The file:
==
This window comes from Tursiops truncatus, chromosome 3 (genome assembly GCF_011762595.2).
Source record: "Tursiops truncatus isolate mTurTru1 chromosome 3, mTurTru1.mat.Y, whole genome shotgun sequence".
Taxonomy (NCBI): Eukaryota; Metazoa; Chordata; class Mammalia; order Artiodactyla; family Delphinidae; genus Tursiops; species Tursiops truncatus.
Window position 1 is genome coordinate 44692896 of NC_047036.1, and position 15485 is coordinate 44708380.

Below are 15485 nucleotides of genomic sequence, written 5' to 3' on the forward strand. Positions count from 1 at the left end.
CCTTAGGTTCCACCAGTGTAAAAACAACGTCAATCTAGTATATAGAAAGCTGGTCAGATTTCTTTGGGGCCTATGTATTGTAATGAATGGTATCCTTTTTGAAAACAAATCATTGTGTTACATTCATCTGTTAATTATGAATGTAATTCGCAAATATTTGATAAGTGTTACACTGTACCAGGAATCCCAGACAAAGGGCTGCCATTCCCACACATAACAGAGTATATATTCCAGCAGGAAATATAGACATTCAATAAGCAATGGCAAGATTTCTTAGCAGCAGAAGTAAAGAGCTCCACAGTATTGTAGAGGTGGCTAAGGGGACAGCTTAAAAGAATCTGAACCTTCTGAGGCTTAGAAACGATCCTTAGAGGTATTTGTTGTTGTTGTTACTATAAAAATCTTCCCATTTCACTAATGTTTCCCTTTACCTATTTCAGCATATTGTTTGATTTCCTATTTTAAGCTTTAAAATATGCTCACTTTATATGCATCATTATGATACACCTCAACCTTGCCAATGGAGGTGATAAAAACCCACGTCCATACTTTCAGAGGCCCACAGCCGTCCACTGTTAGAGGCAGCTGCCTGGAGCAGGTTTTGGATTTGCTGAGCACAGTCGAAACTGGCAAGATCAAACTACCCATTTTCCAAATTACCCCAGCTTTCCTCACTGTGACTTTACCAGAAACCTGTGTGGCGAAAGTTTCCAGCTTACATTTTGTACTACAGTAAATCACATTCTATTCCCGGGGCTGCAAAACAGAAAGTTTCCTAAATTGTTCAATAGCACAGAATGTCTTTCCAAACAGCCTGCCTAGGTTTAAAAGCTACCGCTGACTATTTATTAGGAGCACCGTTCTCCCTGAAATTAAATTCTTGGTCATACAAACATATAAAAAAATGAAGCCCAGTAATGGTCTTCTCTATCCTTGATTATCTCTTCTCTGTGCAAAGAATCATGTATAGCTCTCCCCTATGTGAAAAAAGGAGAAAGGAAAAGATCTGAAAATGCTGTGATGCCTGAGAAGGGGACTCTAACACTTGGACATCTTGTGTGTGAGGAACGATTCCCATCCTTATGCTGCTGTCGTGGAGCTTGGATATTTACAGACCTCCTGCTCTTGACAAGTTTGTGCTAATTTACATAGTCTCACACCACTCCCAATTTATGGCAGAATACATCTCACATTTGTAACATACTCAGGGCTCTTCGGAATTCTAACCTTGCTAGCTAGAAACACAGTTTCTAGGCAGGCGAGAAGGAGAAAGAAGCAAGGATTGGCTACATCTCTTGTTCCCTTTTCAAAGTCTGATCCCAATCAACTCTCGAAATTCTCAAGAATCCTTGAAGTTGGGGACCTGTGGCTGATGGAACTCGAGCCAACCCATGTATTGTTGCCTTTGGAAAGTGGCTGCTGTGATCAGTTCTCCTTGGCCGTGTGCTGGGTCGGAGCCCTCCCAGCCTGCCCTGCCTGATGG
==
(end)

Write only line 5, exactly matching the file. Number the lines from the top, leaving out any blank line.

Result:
Below are 15485 nucleotides of genomic sequence, written 5' to 3' on the forward strand. Positions count from 1 at the left end.